A former St Andrews student, Chanan Reitblat, is backing a new campaign from the Scottish government called Speak Up Against Hate Crime. The campaign aims to encourage people who experience or witness hate crime to report it.
Mr Reitblat studied at the University of St Andrews in 2011 while on a semester abroad from Yeshiva University in New York.
On 12 March 2011, two students entered Mr Reitblat’s room in John Burnett Hall, after a night of drinking, in order to talk to Mr Reitblat’s roommate. One of the students, Paul Donnachie, told Mr Reitblat that Israel was a terrorist state and that the flag of Israel was a terrorist symbol. He then unbuttoned his trousers, removed a pubic hair and rubbed it on the flag. Later, Mr Donnachie posted on Facebook that Mr Reiblat was a Zionist.
Having been initially reluctant to speak out, Mr Reitblat later went to the police and accused the two men of racism by insulting the flag of Israel.
Mr Reitblat told the St Andrews Citizen: “Full of anger and sadness, I was reluctant to speak to the police and University authorities the morning after I was assaulted. I was frightened of exposing myself to scrutiny and worried it would affect my studies and personal life.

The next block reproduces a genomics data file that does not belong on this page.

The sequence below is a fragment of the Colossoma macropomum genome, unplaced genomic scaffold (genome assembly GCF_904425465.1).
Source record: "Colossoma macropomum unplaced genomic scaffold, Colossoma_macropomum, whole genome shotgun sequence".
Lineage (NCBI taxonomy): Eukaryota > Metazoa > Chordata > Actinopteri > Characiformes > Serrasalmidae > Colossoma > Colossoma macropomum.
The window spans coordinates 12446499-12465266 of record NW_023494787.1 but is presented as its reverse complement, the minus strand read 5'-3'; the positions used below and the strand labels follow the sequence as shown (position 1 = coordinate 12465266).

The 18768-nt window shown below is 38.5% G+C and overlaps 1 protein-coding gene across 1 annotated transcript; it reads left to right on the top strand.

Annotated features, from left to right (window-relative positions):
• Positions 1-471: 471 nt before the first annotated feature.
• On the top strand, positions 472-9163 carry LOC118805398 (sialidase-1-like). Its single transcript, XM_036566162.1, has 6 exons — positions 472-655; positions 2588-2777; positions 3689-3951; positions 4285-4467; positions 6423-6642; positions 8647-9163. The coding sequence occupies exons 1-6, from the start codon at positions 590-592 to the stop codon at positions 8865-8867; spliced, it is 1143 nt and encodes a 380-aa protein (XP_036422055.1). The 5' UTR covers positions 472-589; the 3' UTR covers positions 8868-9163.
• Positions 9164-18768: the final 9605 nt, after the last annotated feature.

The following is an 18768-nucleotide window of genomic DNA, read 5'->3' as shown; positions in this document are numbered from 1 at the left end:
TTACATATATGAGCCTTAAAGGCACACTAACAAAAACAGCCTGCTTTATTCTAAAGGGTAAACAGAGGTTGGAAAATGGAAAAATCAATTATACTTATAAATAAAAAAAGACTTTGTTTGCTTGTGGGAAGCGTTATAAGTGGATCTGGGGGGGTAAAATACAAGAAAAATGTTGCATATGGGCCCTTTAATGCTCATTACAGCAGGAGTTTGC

“I realised, however, that by doing nothing it set a precedent for such repugnant behaviour. I couldn’t sit idly by and let bigotry flourish.”
During his defence, Mr Donnachie argued that his actions were a legitimate form of protest. Outside the court, he was supported by around 50 pro-Palestine supporters.
Mr Reitblat told the Citizen: “After the conviction I was satisfied that justice was served and that such bigotry wasn’t tolerated in Scotland. Despite what happened to me, I look back with fond memories.
“The crime committed against me was taken seriously by the authorities. I applaud the efforts of the University, the police and the courts.”
Mr Donnachie was found guilty of a racist breach of the peace and was ordered to do 150 hours of community service and pay Mr Reitblat £300 in compensation. Following the conviction he was expelled from the University of St Andrews.
Reporting a hate crime can help to prevent acts of hate happening to others and help to stop discriminatory behaviour or abuse motivated by prejudice. Crimes can include habitual taunting, vandalism, online bullying and physical violence.
More than 4,000 racially aggravated charges of hate crime were reported in 2012-13. Crimes relating to religion, disability and sexual orienta- tion saw significant rises.
To report incidents of hate crime call the police on 101, or 999 in an emergency.